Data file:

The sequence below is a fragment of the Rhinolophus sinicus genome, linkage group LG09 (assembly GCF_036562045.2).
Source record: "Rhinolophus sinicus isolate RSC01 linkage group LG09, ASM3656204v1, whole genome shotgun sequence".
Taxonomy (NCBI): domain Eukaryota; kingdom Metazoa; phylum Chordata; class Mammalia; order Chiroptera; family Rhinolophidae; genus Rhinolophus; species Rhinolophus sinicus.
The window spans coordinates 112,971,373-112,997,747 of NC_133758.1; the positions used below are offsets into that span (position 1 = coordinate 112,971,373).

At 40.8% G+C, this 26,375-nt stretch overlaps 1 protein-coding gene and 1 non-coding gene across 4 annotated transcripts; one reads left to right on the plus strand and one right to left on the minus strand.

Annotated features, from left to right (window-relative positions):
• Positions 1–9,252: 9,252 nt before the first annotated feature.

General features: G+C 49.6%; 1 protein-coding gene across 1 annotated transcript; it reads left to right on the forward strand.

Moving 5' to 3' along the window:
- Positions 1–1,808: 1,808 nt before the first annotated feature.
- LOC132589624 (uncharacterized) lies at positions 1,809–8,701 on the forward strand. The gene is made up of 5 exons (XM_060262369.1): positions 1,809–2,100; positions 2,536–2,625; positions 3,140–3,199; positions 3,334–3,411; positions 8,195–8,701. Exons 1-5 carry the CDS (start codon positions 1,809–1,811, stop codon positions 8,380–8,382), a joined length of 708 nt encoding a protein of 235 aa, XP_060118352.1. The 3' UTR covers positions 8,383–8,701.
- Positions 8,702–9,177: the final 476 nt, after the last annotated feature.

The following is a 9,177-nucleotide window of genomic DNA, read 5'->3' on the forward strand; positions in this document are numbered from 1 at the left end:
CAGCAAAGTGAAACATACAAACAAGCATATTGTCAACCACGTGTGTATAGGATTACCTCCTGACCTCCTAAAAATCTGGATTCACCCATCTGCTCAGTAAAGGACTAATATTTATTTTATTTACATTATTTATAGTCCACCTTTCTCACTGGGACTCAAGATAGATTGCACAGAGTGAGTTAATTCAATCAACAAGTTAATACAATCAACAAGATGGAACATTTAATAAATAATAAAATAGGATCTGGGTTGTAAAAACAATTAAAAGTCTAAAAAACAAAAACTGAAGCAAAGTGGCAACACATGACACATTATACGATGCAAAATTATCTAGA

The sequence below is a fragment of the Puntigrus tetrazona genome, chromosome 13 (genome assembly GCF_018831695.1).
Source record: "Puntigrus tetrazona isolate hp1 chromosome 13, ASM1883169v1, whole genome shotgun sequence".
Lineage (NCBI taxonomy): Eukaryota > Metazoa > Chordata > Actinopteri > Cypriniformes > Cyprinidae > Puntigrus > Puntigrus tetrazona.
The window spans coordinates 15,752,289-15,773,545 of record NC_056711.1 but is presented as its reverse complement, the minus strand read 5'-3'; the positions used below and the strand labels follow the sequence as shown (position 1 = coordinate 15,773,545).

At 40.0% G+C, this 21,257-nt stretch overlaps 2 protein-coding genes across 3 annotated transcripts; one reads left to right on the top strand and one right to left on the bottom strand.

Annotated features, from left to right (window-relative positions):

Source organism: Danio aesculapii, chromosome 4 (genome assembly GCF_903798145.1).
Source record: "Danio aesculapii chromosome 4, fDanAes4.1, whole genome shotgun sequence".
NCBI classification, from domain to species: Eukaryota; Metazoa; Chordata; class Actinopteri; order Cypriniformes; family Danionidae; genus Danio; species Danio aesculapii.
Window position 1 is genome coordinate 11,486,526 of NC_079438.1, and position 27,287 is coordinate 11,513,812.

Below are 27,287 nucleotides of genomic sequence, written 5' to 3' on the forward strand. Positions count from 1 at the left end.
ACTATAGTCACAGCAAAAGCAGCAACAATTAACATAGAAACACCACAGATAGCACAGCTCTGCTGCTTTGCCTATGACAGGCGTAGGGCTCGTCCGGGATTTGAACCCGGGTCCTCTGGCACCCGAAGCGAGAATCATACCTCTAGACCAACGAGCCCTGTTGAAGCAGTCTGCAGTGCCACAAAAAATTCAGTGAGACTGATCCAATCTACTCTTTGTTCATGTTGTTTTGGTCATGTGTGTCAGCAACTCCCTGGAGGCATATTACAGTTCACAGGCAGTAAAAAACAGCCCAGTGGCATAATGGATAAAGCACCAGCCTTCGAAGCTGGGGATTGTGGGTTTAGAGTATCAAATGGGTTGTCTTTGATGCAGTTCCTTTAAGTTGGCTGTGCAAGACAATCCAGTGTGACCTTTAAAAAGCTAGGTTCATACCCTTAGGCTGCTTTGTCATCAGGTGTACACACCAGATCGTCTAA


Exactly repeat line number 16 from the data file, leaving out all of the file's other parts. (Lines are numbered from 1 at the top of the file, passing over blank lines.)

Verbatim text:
Source record: "Puntigrus tetrazona isolate hp1 chromosome 13, ASM1883169v1, whole genome shotgun sequence".